I am wondering how analysts might generally approach a survival analysis problem? I used to naively think just to throw a Cox model at everything but am becoming attracted to the idea of using parametric survival models on a more regular basis because they return the baseline hazard. Of course this means that you should really have some idea of what the actual shape of the hazard function is as that will dictate what parametric distribution you choose to model survival time with. But even if you plan to use a Cox model there must still be utility in visualising the empirical hazard functions grouped by whatever main exposure of interest you have - as this will assist in determining if hazards are proportional even if the model doesn't directly estimate them.
So, if people generally agree with that logic (please explain if you don't) I want to know how to plot empirical hazard functions, as a first step in approaching survival analyses going forward.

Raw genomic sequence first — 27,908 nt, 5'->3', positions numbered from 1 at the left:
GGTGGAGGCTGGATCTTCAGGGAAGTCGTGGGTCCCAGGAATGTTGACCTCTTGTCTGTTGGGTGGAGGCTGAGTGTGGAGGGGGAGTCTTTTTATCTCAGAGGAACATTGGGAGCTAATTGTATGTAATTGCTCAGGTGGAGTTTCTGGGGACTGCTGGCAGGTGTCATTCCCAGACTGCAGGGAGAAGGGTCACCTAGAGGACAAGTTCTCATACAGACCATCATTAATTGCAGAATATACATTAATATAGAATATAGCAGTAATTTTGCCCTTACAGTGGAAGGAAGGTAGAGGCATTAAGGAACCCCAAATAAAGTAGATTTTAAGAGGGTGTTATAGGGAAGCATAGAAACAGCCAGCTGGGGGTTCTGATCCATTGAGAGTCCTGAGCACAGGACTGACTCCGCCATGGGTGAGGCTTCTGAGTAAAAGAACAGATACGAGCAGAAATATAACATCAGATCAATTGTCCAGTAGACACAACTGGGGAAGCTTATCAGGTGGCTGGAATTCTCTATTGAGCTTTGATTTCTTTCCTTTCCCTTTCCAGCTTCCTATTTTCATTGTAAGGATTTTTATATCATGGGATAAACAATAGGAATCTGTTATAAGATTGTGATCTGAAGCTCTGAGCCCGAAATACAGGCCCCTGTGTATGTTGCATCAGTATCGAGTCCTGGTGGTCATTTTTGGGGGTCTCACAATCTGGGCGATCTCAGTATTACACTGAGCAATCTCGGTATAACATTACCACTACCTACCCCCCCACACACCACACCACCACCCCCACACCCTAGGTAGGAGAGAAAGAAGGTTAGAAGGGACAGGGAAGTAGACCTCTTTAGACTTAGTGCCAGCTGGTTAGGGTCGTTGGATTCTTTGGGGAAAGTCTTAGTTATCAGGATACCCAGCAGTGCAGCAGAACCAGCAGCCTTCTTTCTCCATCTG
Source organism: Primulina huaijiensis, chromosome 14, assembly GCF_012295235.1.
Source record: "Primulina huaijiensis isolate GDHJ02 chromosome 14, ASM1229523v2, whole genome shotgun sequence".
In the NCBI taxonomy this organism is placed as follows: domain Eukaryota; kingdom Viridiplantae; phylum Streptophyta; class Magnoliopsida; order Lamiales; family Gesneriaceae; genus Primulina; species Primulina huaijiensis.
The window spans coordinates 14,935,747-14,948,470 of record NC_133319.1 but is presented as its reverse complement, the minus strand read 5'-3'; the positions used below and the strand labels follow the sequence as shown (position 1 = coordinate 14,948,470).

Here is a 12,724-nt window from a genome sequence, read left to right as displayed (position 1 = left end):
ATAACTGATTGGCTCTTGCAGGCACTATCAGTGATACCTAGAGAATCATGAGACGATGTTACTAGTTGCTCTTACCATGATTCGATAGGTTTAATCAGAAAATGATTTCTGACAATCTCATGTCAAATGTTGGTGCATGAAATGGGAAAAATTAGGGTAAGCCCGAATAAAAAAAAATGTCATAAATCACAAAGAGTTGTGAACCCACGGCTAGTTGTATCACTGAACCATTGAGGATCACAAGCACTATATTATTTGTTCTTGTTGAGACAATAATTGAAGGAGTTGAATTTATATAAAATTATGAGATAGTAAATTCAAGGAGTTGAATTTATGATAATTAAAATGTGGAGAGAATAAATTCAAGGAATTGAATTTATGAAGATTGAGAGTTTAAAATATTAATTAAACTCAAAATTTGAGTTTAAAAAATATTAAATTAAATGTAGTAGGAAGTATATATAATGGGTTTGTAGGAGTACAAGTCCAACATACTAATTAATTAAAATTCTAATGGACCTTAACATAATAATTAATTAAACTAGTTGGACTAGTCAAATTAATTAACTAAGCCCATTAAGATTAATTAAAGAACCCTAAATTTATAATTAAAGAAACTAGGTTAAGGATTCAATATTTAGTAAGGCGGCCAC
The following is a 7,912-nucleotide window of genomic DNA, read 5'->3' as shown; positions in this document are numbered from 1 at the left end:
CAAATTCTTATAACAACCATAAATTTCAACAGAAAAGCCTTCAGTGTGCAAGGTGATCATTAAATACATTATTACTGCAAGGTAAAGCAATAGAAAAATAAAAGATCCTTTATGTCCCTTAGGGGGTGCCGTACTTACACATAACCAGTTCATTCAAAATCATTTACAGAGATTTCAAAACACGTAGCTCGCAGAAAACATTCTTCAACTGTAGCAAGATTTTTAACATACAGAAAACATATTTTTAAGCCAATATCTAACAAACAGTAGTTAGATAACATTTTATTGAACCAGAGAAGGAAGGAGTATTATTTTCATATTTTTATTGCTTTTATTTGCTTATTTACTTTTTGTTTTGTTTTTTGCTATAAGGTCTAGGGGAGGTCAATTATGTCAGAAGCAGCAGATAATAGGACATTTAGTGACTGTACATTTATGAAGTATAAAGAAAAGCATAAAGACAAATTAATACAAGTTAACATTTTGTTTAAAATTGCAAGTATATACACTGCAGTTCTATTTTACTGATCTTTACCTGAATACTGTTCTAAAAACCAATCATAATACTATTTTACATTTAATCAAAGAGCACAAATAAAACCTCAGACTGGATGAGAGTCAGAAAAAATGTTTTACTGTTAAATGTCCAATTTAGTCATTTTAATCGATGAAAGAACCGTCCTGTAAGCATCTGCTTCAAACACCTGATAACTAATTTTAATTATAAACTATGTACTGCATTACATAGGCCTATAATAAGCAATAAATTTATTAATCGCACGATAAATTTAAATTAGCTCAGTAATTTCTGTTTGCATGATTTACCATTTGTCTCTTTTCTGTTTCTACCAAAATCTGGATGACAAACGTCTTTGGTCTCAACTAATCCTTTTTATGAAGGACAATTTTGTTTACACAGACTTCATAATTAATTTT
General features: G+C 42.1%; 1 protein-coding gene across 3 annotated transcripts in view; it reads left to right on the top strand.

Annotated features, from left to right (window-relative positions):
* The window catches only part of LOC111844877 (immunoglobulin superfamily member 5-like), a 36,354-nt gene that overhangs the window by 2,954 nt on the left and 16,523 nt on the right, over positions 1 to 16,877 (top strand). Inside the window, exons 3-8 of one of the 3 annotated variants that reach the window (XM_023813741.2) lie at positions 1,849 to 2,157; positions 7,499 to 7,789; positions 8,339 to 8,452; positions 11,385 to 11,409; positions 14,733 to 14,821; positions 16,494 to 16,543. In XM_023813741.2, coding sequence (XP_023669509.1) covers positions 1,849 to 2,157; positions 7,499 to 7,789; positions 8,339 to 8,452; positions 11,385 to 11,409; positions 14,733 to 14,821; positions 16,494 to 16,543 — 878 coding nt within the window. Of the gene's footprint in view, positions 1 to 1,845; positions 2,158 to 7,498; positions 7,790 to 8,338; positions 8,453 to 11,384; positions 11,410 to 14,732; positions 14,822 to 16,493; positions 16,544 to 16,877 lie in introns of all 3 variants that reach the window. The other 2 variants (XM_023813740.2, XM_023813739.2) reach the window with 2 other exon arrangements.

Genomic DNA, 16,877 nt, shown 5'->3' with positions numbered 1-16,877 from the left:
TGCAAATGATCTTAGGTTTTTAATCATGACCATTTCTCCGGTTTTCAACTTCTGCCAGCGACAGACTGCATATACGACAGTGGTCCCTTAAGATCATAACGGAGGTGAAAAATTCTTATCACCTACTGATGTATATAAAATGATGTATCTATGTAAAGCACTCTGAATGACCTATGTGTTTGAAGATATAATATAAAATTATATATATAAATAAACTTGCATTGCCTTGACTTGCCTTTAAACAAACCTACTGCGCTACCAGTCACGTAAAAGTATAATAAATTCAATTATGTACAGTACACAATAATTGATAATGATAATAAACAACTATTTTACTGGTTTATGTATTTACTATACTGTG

In Stata, I think I have worked out that you can simply do this with sts graph, e.g.
sts graph, hazard by(x1)
if you want two curves according to the two levels of x1.
But how does one do this simply in R? (
basehaz doesn't provide the hazard rate but instead the cumulative hazard rate.)
basehazyou return an expression of time versus the cumulative hazard. Apply consecutive differences between cumulative hazards and divide by their respective time intervals, apply to the later time point $\endgroup$